The traditional definition of a habitable planet is “a world that can maintain stable liquid water on its surface”, but, as astrobiologists have explored for decades, this definition involves a vast flotilla of assumptions and very narrowly focuses our search for Earth-like life.
Even with all its limitations, this definition provides a very useful and practical starting point – at the first order, whether a world can host stable liquid water on its surface depends on the amount of sunlight it receives and whether it has a sufficiently thick (but not too thick) atmosphere.
Having found countless worlds outside our solar solar, astronomers are able to assess whether those worlds satisfy these conditions using observations we can already make, and a few dozen (probably) do.
In his review paper, Robinson discusses the observational and theoretical techniques astronomers can employ in the near future to take the next steps in deciding whether a world really has liquid water. Among the different approaches he describes, one is the most striking is the search for the glint from an alien ocean.
Robinson points out that Galileo was the first person to propose how to look for an ocean on another world. In his controversial Dialogue Concerning the Two Chief Worlds Systems, he says that, if the Moon had seas, “the surface of the seas would appear darker, and that of the land brighter”, just as on Earth.
Seas can also appear very bright compared to land, given the right observing geometry: seas exhibit specular reflection – this is the same effect you see looking out a plane’s window when the Sun reflects off the ocean. So looking for the glint provides a way to find large bodies of water on a distant world. Indeed, the first extraterrestrial oceans were found on Saturn’s moon Titan using this method, and one of the sea glints now frequently observed by the Cassini mission is shown in the figure at left.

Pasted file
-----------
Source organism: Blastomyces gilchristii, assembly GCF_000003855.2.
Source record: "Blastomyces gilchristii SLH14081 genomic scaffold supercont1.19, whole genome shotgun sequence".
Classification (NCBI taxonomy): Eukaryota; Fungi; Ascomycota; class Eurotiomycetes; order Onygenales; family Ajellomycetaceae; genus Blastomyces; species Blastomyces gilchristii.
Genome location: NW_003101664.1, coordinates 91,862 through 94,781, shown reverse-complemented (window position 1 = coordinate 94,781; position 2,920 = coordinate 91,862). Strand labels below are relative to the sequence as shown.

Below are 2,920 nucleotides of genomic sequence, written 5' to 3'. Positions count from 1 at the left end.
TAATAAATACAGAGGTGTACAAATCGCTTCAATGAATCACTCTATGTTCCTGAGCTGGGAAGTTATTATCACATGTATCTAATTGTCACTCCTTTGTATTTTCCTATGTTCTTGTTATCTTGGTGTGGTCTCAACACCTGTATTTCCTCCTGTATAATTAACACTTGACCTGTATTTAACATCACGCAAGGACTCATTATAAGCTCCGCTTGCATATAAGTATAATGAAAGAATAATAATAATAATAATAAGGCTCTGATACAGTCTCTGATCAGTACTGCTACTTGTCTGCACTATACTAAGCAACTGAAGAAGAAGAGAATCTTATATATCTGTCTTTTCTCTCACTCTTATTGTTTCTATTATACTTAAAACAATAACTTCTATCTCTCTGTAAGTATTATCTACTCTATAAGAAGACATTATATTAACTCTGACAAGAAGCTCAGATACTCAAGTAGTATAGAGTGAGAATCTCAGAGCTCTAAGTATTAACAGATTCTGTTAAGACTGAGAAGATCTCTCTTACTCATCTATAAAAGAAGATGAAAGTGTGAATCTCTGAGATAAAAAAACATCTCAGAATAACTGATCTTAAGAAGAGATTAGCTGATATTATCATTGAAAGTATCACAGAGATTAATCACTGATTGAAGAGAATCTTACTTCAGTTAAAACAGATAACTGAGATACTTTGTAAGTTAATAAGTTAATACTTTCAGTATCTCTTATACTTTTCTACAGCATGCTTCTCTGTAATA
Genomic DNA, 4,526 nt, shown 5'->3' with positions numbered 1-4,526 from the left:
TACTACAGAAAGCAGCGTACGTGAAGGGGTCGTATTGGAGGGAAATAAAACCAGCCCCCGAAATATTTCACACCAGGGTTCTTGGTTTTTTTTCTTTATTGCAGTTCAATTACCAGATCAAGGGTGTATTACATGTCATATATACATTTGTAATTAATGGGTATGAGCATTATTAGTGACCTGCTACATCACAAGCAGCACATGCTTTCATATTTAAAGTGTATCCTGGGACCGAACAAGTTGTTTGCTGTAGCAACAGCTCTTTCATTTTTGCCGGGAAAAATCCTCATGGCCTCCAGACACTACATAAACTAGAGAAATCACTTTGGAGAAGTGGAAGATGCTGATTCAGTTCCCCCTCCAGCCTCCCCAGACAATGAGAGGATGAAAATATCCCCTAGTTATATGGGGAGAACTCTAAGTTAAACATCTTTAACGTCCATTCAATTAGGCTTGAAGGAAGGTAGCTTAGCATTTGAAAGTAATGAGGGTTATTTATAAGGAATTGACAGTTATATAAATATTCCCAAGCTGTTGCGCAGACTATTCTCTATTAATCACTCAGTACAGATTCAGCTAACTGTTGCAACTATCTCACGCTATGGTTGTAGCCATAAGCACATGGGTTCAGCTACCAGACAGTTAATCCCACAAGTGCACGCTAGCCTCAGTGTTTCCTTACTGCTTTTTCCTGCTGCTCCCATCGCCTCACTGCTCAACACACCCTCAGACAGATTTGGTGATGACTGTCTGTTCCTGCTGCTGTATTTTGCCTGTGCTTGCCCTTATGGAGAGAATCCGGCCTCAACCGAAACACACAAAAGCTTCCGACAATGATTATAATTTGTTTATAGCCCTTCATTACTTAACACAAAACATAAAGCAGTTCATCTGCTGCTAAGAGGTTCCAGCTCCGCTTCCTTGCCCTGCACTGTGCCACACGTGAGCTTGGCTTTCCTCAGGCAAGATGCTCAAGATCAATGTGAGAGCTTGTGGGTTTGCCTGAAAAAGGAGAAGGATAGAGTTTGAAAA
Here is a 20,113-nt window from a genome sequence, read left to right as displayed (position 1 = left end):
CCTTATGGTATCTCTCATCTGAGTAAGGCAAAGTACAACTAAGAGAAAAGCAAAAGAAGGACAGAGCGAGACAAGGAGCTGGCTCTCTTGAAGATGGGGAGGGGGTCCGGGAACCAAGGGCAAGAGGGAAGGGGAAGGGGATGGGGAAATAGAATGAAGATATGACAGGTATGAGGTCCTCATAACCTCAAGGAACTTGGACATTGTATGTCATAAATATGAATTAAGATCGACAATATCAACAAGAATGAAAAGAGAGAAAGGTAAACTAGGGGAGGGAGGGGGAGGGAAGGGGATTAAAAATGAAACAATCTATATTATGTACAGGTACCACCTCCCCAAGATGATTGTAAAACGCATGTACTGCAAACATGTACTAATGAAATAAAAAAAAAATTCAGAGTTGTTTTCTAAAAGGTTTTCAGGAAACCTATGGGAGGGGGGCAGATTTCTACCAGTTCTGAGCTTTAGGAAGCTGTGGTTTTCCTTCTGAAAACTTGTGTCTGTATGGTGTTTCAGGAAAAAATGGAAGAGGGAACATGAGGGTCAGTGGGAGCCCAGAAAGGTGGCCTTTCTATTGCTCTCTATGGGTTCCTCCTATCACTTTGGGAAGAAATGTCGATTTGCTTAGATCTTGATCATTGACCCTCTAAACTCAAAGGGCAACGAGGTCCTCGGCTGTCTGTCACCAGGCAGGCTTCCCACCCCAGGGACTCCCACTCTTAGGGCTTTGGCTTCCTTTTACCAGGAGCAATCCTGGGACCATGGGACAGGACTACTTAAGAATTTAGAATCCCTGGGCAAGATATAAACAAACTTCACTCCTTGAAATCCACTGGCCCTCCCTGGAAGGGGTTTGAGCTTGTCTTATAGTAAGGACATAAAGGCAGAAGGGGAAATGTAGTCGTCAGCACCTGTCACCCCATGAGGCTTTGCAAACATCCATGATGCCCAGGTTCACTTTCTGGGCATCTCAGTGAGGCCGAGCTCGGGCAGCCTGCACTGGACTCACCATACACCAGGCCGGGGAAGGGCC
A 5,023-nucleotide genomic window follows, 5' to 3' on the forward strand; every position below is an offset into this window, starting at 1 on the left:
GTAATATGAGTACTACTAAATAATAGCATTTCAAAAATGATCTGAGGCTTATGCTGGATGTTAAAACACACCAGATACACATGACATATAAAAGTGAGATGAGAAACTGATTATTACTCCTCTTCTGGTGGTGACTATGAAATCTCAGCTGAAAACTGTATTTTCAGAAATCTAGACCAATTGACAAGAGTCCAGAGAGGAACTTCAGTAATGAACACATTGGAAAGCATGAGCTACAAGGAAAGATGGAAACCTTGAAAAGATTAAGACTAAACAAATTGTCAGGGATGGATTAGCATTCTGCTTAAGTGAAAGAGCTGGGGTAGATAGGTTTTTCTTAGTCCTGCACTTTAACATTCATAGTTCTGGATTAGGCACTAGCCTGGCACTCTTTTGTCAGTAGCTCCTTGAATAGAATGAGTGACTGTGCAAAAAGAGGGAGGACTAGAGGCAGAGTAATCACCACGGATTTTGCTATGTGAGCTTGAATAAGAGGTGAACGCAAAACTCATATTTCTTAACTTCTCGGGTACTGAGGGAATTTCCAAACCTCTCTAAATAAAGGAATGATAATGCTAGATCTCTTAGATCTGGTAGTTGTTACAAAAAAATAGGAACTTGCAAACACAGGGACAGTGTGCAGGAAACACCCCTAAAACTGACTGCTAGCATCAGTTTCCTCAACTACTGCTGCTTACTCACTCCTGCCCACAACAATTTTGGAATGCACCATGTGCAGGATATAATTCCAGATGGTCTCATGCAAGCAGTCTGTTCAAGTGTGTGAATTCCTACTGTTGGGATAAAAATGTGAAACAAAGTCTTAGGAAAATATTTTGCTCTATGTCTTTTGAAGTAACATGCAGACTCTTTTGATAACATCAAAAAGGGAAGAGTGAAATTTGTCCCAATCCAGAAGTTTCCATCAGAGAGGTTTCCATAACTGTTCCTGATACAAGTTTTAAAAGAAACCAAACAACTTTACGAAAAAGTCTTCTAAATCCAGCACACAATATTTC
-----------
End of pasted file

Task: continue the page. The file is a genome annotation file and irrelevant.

Of course, we don’t have spacecraft orbiting any extrasolar worlds (yet), so we can’t resolve individual points on their surfaces. But, as discussed by Robinson, as they orbit their host stars, some of those worlds line up the right way that we could see a spike in the total amount of light coming from the planets. Observing such a spike over and over again whenever the planet was in the right geometry would be a strong hint that it had a large body of liquid reflecting sunlight. Given a little more information about planetary conditions, we could confidently infer such a planet had liquid water on its surface.
Amazingly, astronomers have used Earthshine reflected from the Moon to indirectly observe sea glints from the Earth. And so we’ve actually detected oceans on two worlds using distant spacecraft (if you let me call the Moon a “spacecraft”). As Robinson’s review implies, astronomers are probably on the cusp of finding oceans on extrasolar worlds. From there, it’s just a hop, skip, and a jump to finding life.